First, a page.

[Eva-Maria] Wow.

[Monika] And we see this, I mean, all of these very shocking studies of adoptees, people who were adopted a fairly late ages that are always being cited, Christophe Pallier and all that stuff. And it’s really quite clear. We know this from heritage language, children who had developed absolutely age appropriately until they started school that refuse to speak the language anymore, lost it entirely.

[Mattia] Quite a drastic change, yeah, of course.

[Eva-Maria] So, speaking of the example that you just gave with English and Japanese, because those are languages that are not related, does the typology of the languages play a role in attrition? So, for example, does attrition for a French speaking person in Spain happen faster than if they were to move to Japan?

[Monika] Yeah. I think there’s no question that that is the case, of course. I mean, you and I, we’ve both lived with the impact of Dutch on German and realize that it’s much harder to keep your languages separate when they’re so similar to each other. So, if you have, obviously, if you have two sounds that are equivalent it’s not going to be a problem. It’s hard to say how much of that really exists ever in language beyond the sound system. There’s probably never going to be total equivalents in the lexicon, for example, or in grammar. If you think of Dutch and German, that’s a really good example, Dutch and German word order, are very, very similar. And so, these are probably the kind of minimal, little differences where it’s easiest for something to creep in. So Flege says ‘if it’s equivalent, it’s no problem either to learn or to maintain’. If it’s completely different, it’s possible to acquire, and possible to maintain. But if it’s sort of sufficiently similar, that’s where the problem is. Because if you are a second language learner, and your native language is German, and you learn English and English has the sound ‘th’ that German doesn’t have, then you are likely to take the closest equivalent in your language and say ‘Oh, this is like a sub phenomenon of German ‘s’’. And that’s why sometimes a German might pronounce ‘sink’ and ‘think’, as the same word. And the more of these kind of sufficiently similar things you have, that’s where the languages can mess with each other. The more you have, the easier it is for the languages to mess with each other.

[Mattia] We’ve talked about language typology. What about orthography? For example, do you think that orthography may play a role in language attrition? And also, do you think that perhaps spoken language may attrite faster than written language?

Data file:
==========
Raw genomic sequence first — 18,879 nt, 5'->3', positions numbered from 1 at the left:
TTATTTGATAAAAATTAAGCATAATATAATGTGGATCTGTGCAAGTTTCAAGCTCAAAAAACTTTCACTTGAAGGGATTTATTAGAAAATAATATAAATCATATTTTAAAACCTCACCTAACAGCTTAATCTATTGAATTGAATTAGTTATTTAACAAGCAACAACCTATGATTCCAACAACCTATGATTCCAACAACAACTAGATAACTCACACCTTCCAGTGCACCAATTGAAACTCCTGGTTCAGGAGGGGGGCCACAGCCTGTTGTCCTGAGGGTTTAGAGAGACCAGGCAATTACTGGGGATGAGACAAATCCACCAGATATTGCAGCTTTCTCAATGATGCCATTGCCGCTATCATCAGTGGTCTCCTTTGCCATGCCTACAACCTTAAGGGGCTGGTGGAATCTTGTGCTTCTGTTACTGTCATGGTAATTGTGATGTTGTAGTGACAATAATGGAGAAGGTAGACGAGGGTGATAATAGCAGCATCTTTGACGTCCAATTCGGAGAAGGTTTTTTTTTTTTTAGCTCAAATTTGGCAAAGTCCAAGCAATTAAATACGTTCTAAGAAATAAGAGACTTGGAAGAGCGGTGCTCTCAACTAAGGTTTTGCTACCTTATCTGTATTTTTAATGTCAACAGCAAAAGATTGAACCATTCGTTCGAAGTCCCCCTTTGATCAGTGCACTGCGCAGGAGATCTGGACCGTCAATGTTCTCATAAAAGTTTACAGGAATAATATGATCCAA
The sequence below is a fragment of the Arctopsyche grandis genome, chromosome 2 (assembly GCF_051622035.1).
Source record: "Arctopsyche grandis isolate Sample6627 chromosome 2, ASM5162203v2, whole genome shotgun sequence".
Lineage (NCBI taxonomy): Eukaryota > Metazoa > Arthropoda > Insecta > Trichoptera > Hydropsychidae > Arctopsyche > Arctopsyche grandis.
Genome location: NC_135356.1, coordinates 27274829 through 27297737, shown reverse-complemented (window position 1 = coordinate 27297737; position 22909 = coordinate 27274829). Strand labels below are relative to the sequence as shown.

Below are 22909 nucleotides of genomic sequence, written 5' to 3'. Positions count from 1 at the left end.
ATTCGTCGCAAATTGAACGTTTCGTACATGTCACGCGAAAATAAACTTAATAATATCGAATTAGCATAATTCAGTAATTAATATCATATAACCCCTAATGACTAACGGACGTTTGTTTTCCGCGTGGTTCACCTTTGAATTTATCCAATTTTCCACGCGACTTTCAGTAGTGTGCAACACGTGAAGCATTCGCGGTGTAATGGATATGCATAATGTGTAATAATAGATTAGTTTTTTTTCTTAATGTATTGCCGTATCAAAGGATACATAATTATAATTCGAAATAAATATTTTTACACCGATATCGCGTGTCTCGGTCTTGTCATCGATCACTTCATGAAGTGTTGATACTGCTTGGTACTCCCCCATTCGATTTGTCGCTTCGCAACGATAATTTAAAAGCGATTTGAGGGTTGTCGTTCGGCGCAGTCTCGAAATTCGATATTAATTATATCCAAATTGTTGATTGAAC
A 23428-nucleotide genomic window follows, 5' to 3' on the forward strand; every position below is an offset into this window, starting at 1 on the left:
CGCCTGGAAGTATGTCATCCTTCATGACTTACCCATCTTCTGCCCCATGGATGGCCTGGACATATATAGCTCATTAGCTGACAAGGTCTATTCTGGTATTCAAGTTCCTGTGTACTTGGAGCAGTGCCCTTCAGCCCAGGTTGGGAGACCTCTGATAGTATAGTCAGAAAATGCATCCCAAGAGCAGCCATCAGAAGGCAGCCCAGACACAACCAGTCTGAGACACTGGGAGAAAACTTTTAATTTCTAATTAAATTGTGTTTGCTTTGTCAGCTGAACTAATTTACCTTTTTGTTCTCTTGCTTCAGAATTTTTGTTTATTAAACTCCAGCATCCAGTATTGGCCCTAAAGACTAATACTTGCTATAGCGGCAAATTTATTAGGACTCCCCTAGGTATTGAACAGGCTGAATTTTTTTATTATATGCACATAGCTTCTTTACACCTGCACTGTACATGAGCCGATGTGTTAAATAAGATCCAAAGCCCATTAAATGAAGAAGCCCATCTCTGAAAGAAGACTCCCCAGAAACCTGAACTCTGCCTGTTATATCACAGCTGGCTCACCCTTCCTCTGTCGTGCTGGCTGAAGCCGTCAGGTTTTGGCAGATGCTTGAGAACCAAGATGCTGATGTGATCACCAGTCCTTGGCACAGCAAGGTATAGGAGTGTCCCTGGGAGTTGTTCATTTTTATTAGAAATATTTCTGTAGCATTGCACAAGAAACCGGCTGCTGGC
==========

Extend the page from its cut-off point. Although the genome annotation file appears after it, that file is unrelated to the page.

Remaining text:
[Eva-Maria] Or the other way around?

[Mattia] Or the other way around.

[Monika] So with orthography, that’s another thing about similar languages. I don’t know, Eva, you will probably have found that as well. Dutch and German have loads of words that are pronounced more or less the same, but spelled differently. And it is…

[Eva-Maria] Yeah. It’s a nightmare.

[Monika]  It’s a nightmare. Exactly. I have a good friend whose second language is French and she consistently misspells the word relative, so ‘relatif’. In German it’s spelled with ‘-tiv’, in French, it’s spelled ‘-tif’, and in Dutch it’s spelled ‘-tief’, with a sort of lengthening [ie] in there. Again, my spelling both in Dutch and German is disastrous these days. Also, because I missed the German spelling reform (which happened in 1996, ed.). I left before then, very wisely. So that’s something that, I don’t think there has been any research on any of the questions that you just asked Mattia. Just from my gut feeling, if you grew up in Russia, went to school in Russia and learned to read and write in Cyrillic, or in any other language that uses a different writing system yet again, I would find it hard to imagine, once you’ve really learned it, and once you’ve become a sort of native, if that is a concept in writing. I haven’t done any research on writing and writing systems, so I don’t know very much about it. But I would find it hard to imagine that that would really erode that the use of these. I mean, like I said, you may find that you struggle with the spelling of some words, under the influence of the spelling, and I think, again, that would be more pronounced in languages such as Dutch and German, which share the same writing system and share cognate words, but write them differently.

[Mattia]  That makes sense. That makes sense. Thank you.

[Eva-Maria]  So to come back to your PhD topic, which was about German-Jewish refugees that fled during the Nazi regime, which is a very, very, intense topic, of course. But, can you tell us more about whether those traumatic events like fleeing your home and leaving everything behind, under these circumstances, like, do these traumatic events accelerate attrition? Or what is the effect of that?